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Archive for September 2014

Theatre, Sensationalism, and Double Standards

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Like many of you, I was surprised to see Lindsay Lohan had been cast to play the part of Karen, the manipulative temporary secretary, in a London production of David Mamet’s Speed-the-Plow. It’s not unusual for British actors to shoot a movie during the day and do a play at night, but it’s different for Americans and I think of Lohan as a movie performer. There’s a huge difference between memorizing a few lines (that might have been changed two minutes ago) for a movie shot and preparing to do a major role in a live performance.

Lohan’s performance during the first preview appears to have been a bit ragged. Reporters at the performance agreed that she was nervous and messed up a few of her lines. That’s not unusual for a first preview…it’s the cast’s initial run with civilians in the house and everyone’s nervous. The pressure must be even more intense for someone who is trying to turn her career around. Given Lohan’s issues, I imagine the production paid a substantial sum for insurance against her ability to fulfill her contract.

That said, a few flubbed lines is nothing to be ashamed of in a first preview. My wife, another friend, and I saw several shows in London just before Lohan started her run. A very well-credentialed stage actor in Great Britain, a play based on the News of the World phone hacking scandal, jumped his lines twice in about ten minutes. In Richard III, Martin Freeman, the beloved actor who plays Dr. Watson in the popular BBC version of Sherlock, mushed his way through a line during a heated exchange and closed with “…or something like that.”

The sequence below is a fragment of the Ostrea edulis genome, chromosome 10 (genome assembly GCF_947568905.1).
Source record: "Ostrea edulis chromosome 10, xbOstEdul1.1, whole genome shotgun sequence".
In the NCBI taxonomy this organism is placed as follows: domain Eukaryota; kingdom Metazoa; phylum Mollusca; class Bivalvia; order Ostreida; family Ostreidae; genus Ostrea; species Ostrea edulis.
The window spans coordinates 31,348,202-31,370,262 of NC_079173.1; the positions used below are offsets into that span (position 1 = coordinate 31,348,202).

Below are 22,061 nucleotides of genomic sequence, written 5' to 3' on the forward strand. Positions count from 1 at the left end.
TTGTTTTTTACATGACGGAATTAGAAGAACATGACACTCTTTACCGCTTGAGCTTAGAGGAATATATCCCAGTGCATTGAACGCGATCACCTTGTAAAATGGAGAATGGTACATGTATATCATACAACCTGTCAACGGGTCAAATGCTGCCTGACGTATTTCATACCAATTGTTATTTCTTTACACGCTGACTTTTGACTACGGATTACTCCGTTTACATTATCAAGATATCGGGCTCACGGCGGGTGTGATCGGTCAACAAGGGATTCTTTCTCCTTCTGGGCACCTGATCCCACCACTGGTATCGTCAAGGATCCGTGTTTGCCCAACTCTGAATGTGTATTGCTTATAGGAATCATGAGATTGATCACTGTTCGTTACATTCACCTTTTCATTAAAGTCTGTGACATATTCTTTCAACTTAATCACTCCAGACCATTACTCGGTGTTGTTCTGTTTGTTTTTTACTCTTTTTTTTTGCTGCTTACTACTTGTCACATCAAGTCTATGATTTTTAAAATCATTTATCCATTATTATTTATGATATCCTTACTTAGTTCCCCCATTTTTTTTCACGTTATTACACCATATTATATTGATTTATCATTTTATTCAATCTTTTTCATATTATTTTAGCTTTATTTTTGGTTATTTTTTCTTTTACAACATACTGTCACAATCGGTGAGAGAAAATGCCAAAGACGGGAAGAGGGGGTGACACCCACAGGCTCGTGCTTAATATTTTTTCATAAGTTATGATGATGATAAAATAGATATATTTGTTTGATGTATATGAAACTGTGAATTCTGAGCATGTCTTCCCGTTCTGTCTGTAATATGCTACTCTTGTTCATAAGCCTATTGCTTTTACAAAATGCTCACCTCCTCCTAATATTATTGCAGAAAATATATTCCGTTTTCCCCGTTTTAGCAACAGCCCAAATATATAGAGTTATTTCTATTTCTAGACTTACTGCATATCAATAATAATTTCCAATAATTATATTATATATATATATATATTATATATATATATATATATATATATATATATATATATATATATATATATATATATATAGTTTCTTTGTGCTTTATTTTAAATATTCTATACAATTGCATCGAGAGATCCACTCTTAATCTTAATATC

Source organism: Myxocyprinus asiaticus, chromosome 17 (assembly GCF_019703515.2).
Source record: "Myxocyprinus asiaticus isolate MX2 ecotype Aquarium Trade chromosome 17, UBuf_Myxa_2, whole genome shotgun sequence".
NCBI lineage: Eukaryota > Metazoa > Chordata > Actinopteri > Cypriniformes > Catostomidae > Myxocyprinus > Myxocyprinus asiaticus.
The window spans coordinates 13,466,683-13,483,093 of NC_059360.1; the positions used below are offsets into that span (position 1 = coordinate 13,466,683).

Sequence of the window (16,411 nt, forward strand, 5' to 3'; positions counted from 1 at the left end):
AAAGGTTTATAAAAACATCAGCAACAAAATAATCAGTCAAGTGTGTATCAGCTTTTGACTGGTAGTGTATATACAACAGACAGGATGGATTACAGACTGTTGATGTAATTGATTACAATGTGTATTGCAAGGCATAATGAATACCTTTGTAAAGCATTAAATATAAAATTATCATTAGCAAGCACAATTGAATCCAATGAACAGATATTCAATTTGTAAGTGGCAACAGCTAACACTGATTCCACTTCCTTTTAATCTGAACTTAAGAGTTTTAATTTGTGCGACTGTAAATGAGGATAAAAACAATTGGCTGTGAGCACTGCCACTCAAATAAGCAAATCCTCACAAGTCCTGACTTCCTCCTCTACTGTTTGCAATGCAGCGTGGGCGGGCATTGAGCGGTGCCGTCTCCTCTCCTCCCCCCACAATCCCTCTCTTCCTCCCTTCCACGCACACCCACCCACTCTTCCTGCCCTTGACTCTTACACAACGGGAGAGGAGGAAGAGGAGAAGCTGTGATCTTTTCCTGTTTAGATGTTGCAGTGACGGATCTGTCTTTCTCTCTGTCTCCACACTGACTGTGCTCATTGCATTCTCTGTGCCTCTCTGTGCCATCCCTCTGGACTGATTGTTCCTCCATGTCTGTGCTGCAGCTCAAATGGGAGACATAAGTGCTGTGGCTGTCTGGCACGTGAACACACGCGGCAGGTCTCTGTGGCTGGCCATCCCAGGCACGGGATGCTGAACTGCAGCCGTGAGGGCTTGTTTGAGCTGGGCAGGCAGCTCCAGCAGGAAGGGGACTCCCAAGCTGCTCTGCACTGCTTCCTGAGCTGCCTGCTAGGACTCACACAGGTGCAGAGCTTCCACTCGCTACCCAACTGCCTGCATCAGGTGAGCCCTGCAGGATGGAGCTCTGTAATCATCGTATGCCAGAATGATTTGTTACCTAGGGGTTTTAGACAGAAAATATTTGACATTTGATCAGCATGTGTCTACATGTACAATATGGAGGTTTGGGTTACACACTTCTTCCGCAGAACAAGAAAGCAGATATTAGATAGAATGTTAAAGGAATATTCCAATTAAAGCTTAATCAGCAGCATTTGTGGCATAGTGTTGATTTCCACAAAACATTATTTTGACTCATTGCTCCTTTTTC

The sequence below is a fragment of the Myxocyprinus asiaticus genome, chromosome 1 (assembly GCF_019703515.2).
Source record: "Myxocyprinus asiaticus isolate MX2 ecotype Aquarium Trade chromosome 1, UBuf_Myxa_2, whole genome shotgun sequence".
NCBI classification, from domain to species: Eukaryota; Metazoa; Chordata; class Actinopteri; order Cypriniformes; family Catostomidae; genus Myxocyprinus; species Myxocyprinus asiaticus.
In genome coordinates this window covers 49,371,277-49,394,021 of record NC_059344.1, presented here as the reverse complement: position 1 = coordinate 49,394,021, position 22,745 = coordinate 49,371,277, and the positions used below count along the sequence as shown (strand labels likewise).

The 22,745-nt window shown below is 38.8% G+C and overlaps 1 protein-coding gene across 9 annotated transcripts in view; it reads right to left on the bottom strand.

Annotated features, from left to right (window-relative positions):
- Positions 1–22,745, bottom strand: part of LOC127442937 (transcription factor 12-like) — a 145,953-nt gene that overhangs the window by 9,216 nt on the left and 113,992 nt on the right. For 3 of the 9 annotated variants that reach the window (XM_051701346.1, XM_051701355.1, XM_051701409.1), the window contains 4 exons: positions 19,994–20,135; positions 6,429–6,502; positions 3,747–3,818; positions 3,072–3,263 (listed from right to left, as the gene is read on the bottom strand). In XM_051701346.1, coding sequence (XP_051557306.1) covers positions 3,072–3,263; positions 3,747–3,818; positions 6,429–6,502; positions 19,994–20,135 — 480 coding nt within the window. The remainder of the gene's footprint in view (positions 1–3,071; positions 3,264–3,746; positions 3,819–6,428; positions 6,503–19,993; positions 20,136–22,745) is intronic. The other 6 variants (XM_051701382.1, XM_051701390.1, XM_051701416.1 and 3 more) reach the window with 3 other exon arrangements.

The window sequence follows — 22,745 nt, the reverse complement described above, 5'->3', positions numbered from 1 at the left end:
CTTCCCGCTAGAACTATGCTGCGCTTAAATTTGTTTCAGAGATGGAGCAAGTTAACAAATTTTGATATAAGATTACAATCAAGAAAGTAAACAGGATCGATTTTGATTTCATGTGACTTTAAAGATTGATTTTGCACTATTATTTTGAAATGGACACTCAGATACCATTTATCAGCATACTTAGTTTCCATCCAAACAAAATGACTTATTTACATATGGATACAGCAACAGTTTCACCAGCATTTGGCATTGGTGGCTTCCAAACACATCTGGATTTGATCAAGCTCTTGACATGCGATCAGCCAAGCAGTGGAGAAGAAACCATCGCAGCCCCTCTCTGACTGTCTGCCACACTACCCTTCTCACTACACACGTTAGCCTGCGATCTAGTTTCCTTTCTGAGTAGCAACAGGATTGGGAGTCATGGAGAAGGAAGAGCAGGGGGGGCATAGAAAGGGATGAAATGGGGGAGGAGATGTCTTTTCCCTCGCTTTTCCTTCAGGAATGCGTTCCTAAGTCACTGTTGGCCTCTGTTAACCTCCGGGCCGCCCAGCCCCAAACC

Both Great Britain and Richard III were well into their runs (in fact, Richard III just closed), so there’s nothing to say except that it’s live theatre — things happen. No one reported the other actors’ errors, so let’s give Lindsay Lohan the benefit of the doubt for a while. If she’s still missing lines after the show officially opens, then we can complain. Until then, let’s hope she can model her recovery after Robert Downey, Jr. and enjoy some success after a long string of bad decisions.

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Microsoft and Minecraft

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It appears likely that Microsoft will announce it has finalized a deal to acquire Mojang, the Swedish company that created Minecraft. I think it’s a great idea.

Minecraft is huge–players of all ages build creations that demonstrate their creativity and test the limits of the platform. Business analysts have asked why Microsoft would want to buy Mojang. The game is available on the PC but not Windows Phone because of the latter’s 2.5% market share, but it doesn’t seem likely that a single game, even a tremendous hit, would bring $2.5 billion in added revenue to Microsoft.

It’s true that Minecraft won’t make Microsoft a mobile front-runner, but Mojang’s insights into the Minecraft community’s wants, needs, and emergent behavior could be worth much more than the hefty purchase price. Microsoft has made strides toward listening to and acting on user input, such as by altering Windows 8.1 and, if leaked screen shots are to be believed, Windows 9/Threshold to be more in line with user preferences. Bringing in the Mojang team could provide similar insights to teams across Microsoft, allowing the folks in Redmond to incorporate what they learn into future products and giving them a fighting chance of thriving in the mobile world.

Book Review: Cataloging the World

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Title: Cataloging the World

Author: Alex Wright

Publisher: Oxford University Press

Copyright: 2014

ISBN13: 978-0-199-93141-5

Length: 360

Price: $27.95

Rating: 93%

 

I received a complimentary review copy of this book from the publisher.